For the Birds Radio Program: Mark's Warbler Stories
Last week I got a cool email from a listener named Mark in Maryland. He writes:
"Your move to upstate NY has caused me to remember the first time I started actively keeping a life list, while working at the Ashokan Field Campus. In the spring of '81 I would often get up before the staff was on duty, to go birding. There were a few memorable 'chases' as I tried to track down good looks at birds I could hear but not yet see."
Mark adds that he used the exact same strategy I did when I started out—he writes, “I was fortunate in learning early on the benefits of being an auditory birder, and I quickly adopted a strategy of going outside, listening for any call I did not recognize, and pursuing that bird until I got it or it left.”
Mark continues: "One morning in May of '81 or '82 I was walking through an overgrown field along a wooded slope above a stream at Ashokan when I heard a new call. I soon found myself part way down the dry, wooded slope, crouched still, desperately looking for the caller before it stopped or left. I spent nearly an hour before I finally visually ID-ed my first Worm-eating Warbler. Was I ever excited. 20+ years later in MD I had very nearly the same experience when I finally saw my first Kentucky Warbler. I remember the field guide commenting that they were much more often heard than seen, but I was determined to see that bird."
Mark also reminisced about birding in Minnesota while he was involved in a wetlands workshop in the mid-90s. He writes,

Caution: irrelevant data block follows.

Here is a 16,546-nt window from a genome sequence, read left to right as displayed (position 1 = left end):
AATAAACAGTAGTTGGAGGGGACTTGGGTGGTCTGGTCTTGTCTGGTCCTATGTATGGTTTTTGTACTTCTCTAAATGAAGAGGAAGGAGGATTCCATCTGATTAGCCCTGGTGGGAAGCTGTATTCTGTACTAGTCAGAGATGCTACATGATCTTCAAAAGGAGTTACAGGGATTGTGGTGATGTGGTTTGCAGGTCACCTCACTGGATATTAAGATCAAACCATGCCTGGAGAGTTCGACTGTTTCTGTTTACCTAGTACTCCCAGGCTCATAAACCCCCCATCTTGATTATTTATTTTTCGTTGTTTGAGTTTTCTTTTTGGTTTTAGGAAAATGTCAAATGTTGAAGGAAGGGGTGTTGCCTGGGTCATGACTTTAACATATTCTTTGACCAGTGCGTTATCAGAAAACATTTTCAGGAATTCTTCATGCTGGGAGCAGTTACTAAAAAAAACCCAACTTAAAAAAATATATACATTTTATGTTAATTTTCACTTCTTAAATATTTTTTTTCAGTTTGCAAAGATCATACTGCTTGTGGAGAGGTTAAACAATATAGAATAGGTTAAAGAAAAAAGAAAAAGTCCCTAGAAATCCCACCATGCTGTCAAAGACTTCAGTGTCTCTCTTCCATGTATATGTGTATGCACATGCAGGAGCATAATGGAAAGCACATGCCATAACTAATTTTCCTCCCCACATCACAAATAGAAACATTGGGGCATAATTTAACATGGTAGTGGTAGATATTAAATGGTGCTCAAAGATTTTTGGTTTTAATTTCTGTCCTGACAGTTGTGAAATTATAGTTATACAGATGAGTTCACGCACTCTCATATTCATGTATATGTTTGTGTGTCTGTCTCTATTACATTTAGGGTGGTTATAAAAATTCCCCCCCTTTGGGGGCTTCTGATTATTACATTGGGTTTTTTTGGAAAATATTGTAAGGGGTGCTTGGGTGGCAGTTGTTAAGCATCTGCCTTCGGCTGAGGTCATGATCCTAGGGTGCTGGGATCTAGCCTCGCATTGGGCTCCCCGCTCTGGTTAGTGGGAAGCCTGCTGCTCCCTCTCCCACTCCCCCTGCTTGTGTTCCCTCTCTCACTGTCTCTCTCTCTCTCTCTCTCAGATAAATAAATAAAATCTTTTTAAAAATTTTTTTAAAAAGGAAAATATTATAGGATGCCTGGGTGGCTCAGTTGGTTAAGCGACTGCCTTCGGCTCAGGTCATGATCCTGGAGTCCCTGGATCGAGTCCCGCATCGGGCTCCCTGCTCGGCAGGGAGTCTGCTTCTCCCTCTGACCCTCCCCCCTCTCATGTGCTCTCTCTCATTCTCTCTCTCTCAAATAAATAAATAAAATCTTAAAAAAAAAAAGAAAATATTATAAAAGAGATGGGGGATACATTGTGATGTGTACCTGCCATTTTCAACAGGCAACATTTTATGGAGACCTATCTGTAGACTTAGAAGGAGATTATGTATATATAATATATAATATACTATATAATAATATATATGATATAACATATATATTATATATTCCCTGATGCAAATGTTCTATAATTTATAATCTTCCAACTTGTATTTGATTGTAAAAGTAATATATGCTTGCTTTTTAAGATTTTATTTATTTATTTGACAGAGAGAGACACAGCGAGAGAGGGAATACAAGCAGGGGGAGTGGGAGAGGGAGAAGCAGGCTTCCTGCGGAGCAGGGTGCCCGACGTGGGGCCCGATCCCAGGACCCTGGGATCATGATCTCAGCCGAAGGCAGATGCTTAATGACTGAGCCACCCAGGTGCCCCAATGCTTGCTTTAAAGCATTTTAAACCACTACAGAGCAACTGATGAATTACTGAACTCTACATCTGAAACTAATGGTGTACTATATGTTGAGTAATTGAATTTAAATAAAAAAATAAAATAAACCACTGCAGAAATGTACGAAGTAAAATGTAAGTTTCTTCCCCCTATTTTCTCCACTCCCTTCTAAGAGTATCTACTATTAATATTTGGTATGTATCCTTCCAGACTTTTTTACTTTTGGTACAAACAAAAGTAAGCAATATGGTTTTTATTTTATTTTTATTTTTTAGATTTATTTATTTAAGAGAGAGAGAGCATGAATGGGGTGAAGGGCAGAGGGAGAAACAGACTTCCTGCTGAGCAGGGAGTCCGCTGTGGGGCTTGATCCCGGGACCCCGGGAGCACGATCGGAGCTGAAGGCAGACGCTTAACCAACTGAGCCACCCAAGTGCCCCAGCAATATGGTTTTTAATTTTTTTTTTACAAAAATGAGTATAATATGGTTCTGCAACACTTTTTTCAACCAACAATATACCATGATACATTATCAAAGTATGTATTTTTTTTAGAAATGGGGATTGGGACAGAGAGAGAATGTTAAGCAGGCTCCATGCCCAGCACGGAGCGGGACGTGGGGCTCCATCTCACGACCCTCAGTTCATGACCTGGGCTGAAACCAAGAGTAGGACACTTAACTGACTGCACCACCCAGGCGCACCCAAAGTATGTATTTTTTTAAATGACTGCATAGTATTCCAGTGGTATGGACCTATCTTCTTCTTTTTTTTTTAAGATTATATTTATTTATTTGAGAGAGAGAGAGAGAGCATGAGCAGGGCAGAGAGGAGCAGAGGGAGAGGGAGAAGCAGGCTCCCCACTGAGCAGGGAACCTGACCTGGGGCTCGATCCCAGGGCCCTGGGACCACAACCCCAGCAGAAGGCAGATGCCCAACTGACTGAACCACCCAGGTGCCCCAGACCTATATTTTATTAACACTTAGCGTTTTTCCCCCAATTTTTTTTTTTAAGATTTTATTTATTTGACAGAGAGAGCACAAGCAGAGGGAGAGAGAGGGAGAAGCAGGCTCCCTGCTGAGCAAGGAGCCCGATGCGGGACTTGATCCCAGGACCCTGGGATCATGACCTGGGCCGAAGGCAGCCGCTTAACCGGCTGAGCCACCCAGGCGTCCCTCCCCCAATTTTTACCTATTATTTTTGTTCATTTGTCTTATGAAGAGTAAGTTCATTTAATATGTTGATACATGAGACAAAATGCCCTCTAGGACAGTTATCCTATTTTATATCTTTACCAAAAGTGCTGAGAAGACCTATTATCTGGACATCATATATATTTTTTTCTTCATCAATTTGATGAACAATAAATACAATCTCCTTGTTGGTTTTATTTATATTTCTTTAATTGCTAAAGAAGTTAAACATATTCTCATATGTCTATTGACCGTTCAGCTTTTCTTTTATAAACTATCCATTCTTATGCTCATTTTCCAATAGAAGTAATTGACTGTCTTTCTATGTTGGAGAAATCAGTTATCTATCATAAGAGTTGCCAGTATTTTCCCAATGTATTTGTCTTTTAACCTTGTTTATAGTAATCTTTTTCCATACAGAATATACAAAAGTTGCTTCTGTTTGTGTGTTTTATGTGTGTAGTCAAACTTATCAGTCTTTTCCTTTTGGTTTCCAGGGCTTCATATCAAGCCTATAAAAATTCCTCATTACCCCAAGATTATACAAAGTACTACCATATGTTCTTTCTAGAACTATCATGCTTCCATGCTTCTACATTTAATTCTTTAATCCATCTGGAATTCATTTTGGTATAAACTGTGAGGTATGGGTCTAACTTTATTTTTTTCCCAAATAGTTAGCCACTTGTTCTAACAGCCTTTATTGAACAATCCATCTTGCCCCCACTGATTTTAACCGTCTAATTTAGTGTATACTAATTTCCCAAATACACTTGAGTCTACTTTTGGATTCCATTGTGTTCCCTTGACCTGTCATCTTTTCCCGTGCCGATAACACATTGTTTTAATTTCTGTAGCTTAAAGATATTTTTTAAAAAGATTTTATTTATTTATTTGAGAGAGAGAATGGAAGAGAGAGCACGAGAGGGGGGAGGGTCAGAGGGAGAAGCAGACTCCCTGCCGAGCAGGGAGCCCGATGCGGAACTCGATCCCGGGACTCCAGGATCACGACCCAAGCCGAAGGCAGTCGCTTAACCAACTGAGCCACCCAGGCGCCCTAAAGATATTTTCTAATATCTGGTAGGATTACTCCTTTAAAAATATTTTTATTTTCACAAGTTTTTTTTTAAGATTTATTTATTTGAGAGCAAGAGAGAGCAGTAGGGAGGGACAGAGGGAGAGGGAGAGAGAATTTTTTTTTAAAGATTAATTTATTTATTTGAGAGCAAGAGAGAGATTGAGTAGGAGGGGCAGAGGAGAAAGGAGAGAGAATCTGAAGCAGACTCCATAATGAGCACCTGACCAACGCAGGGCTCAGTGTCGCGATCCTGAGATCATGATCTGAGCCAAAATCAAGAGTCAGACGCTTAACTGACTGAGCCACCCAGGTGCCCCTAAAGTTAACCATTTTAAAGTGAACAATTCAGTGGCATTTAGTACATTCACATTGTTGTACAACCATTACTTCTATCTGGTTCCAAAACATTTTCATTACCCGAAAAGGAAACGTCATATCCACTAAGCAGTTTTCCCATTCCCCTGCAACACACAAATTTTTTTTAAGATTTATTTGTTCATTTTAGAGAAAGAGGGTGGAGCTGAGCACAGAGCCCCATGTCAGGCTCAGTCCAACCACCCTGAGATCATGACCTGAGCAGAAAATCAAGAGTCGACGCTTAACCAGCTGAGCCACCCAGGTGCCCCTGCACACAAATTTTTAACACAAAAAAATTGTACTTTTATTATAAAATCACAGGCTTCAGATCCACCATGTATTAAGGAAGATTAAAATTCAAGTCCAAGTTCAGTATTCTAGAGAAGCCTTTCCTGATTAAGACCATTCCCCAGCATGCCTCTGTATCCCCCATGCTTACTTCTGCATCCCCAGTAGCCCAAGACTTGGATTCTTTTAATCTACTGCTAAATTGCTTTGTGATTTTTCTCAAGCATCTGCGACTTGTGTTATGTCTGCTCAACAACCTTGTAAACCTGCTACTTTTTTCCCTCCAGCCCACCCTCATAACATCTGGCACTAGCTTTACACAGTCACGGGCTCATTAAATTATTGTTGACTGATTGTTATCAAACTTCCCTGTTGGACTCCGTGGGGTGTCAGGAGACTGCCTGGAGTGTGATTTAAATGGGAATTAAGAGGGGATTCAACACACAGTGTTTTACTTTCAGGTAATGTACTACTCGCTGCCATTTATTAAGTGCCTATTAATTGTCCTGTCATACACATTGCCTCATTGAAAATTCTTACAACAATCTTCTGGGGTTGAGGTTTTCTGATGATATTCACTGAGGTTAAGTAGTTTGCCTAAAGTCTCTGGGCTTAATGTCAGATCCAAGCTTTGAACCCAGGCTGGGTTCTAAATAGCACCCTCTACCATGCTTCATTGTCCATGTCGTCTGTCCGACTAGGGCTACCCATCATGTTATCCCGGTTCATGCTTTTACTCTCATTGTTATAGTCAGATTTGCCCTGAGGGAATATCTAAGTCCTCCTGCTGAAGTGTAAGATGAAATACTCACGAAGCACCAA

I had about 6-8 hours to go birding the day I was due to fly out of Duluth. I drove north to a remote area ,maybe Isabella, where I figured I would get whatever I could get, but I really wanted to HEAR Mourning Warblers SINGING on territory. (I had previously SEEN them in New England on migration). Well, time was running very short, and I was in what seemed to be perfect habitat (cut over area of trees) along a very quiet road, but no luck/no calls. I remember standing along the roadside thinking there had to be MW there, but I was late to head back to the airport so I figured it wouldn't hurt to pish a few times in desperation. Wouldn't you know it... a pair of MW popped up nearly at my feet from the roadside drainage ditch in front of me. I was too close, and they scolded me good. I tried to get down the road away from them on foot as fast and far as I could, in the hopes they would stop following/scolding me, and maybe they would then celebrate their successful 'eviction' with a burst into song... but no. I finally had to leave feeling very disappointed despite seeing the two on territory, because I had not HEARD them. For me, seeing a beautiful songbird without hearing its song is, well, like kissing your sister rather than your girlfriend/ spouse."
I wouldn’t have used quite that analogy, but I completely agree with Mark that we’ve never really experienced a bird if we’ve only seen it and never heard it. My father used to scold us that little children should be seen and not heard. But the most wonderful experiences with birds are when they’re both seen AND heard.